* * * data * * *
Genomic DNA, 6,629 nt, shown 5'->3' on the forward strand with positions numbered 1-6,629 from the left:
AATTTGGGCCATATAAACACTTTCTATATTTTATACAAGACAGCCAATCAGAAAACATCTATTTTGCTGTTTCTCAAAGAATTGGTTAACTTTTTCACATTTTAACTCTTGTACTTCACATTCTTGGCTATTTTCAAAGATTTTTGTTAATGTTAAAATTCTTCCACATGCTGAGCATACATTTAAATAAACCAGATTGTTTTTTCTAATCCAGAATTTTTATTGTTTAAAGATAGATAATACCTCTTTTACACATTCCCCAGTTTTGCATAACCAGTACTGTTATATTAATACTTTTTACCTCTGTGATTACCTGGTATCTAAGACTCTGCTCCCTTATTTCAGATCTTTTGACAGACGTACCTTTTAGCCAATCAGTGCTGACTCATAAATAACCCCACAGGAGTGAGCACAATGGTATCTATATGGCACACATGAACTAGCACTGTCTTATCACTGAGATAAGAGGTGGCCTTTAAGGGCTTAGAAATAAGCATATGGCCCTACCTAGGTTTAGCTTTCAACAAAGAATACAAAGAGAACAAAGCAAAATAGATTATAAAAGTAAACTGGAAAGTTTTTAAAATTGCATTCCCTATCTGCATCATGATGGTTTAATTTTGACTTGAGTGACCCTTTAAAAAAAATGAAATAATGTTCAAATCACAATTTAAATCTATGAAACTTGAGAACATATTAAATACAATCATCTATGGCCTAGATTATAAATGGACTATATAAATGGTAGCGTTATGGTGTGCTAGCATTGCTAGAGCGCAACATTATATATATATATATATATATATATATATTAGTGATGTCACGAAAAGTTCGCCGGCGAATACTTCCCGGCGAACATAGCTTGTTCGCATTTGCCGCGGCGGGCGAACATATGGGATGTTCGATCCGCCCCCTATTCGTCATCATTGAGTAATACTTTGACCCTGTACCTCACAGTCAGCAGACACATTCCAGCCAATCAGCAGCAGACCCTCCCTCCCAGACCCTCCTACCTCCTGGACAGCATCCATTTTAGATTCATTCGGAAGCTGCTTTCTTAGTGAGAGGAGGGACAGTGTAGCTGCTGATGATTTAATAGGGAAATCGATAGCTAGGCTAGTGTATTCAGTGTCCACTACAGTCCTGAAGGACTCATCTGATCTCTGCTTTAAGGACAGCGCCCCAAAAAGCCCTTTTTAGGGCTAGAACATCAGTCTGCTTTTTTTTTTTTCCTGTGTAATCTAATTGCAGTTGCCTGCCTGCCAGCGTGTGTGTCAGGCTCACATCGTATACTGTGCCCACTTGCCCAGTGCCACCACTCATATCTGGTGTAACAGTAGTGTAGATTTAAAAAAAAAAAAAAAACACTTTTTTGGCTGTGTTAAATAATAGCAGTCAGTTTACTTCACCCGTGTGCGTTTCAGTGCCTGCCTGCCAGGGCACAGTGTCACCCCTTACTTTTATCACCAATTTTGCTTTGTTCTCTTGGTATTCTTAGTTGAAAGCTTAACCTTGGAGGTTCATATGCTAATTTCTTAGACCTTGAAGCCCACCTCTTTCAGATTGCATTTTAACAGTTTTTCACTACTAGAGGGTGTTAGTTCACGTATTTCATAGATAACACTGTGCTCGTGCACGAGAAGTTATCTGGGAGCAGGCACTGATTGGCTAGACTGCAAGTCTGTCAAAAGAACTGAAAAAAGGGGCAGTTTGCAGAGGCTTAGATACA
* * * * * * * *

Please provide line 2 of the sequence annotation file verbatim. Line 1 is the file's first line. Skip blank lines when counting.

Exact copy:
AATTTGGGCCATATAAACACTTTCTATATTTTATACAAGACAGCCAATCAGAAAACATCTATTTTGCTGTTTCTCAAAGAATTGGTTAACTTTTTCACATTTTAACTCTTGTACTTCACATTCTTGGCTATTTTCAAAGATTTTTGTTAATGTTAAAATTCTTCCACATGCTGAGCATACATTTAAATAAACCAGATTGTTTTTTCTAATCCAGAATTTTTATTGTTTAAAGATAGATAATACCTCTTTTACACATTCCCCAGTTTTGCATAACCAGTACTGTTATATTAATACTTTTTACCTCTGTGATTACCTGGTATCTAAGACTCTGCTCCCTTATTTCAGATCTTTTGACAGACGTACCTTTTAGCCAATCAGTGCTGACTCATAAATAACCCCACAGGAGTGAGCACAATGGTATCTATATGGCACACATGAACTAGCACTGTCTTATCACTGAGATAAGAGGTGGCCTTTAAGGGCTTAGAAATAAGCATATGGCCCTACCTAGGTTTAGCTTTCAACAAAGAATACAAAGAGAACAAAGCAAAATAGATTATAAAAGTAAACTGGAAAGTTTTTAAAATTGCATTCCCTATCTGCATCATGATGGTTTAATTTTGACTTGAGTGACCCTTTAAAAAAAATGAAATAATGTTCAAATCACAATTTAAATCTATGAAACTTGAGAACATATTAAATACAATCATCTATGGCCTAGATTATAAATGGACTATATAAATGGTAGCGTTATGGTGTGCTAGCATTGCTAGAGCGCAACATTATATATATATATATATATATATATATATTAGTGATGTCACGAAAAGTTCGCCGGCGAATACTTCCCGGCGAACATAGCTTGTTCGCATTTGCCGCGGCGGGCGAACATATGGGATGTTCGATCCGCCCCCTATTCGTCATCATTGAGTAATACTTTGACCCTGTACCTCACAGTCAGCAGACACATTCCAGCCAATCAGCAGCAGACCCTCCCTCCCAGACCCTCCTACCTCCTGGACAGCATCCATTTTAGATTCATTCGGAAGCTGCTTTCTTAGTGAGAGGAGGGACAGTGTAGCTGCTGATGATTTAATAGGGAAATCGATAGCTAGGCTAGTGTATTCAGTGTCCACTACAGTCCTGAAGGACTCATCTGATCTCTGCTTTAAGGACAGCGCCCCAAAAAGCCCTTTTTAGGGCTAGAACATCAGTCTGCTTTTTTTTTTTTCCTGTGTAATCTAATTGCAGTTGCCTGCCTGCCAGCGTGTGTGTCAGGCTCACATCGTATACTGTGCCCACTTGCCCAGTGCCACCACTCATATCTGGTGTAACAGTAGTGTAGATTTAAAAAAAAAAAAAAAACACTTTTTTGGCTGTGTTAAATAATAGCAGTCAGTTTACTTCACCCGTGTGCGTTTCAGTGCCTGCCTGCCAGGGCACAGTGTCACCCCTTACTTTTATCACCAATTTTGCTTTGTTCTCTTGGTATTCTTAGTTGAAAGCTTAACCTTGGAGGTTCATATGCTAATTTCTTAGACCTTGAAGCCCACCTCTTTCAGATTGCATTTTAACAGTTTTTCACTACTAGAGGGTGTTAGTTCACGTATTTCATAGATAACACTGTGCTCGTGCACGAGAAGTTATCTGGGAGCAGGCACTGATTGGCTAGACTGCAAGTCTGTCAAAAGAACTGAAAAAAGGGGCAGTTTGCAGAGGCTTAGATACA